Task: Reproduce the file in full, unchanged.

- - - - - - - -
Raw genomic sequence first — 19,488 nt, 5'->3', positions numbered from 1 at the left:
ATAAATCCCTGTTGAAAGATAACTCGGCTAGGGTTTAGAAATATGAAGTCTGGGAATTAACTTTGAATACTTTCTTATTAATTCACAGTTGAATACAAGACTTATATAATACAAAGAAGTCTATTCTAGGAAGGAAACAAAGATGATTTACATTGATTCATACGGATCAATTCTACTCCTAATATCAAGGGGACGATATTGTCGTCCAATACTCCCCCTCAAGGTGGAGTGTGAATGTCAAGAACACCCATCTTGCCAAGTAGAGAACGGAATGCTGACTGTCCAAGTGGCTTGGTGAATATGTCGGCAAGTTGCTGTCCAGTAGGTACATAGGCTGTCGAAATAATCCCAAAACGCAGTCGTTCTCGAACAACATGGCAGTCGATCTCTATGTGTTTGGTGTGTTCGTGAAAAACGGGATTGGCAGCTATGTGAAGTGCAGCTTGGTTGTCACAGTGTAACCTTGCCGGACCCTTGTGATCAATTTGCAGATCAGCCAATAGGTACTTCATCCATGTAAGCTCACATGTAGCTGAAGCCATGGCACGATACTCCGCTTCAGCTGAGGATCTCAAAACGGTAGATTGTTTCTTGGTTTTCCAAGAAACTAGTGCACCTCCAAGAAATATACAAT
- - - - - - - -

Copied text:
Raw genomic sequence first — 19,488 nt, 5'->3', positions numbered from 1 at the left:
ATAAATCCCTGTTGAAAGATAACTCGGCTAGGGTTTAGAAATATGAAGTCTGGGAATTAACTTTGAATACTTTCTTATTAATTCACAGTTGAATACAAGACTTATATAATACAAAGAAGTCTATTCTAGGAAGGAAACAAAGATGATTTACATTGATTCATACGGATCAATTCTACTCCTAATATCAAGGGGACGATATTGTCGTCCAATACTCCCCCTCAAGGTGGAGTGTGAATGTCAAGAACACCCATCTTGCCAAGTAGAGAACGGAATGCTGACTGTCCAAGTGGCTTGGTGAATATGTCGGCAAGTTGCTGTCCAGTAGGTACATAGGCTGTCGAAATAATCCCAAAACGCAGTCGTTCTCGAACAACATGGCAGTCGATCTCTATGTGTTTGGTGTGTTCGTGAAAAACGGGATTGGCAGCTATGTGAAGTGCAGCTTGGTTGTCACAGTGTAACCTTGCCGGACCCTTGTGATCAATTTGCAGATCAGCCAATAGGTACTTCATCCATGTAAGCTCACATGTAGCTGAAGCCATGGCACGATACTCCGCTTCAGCTGAGGATCTCAAAACGGTAGATTGTTTCTTGGTTTTCCAAGAAACTAGTGCACCTCCAAGAAATATACAAT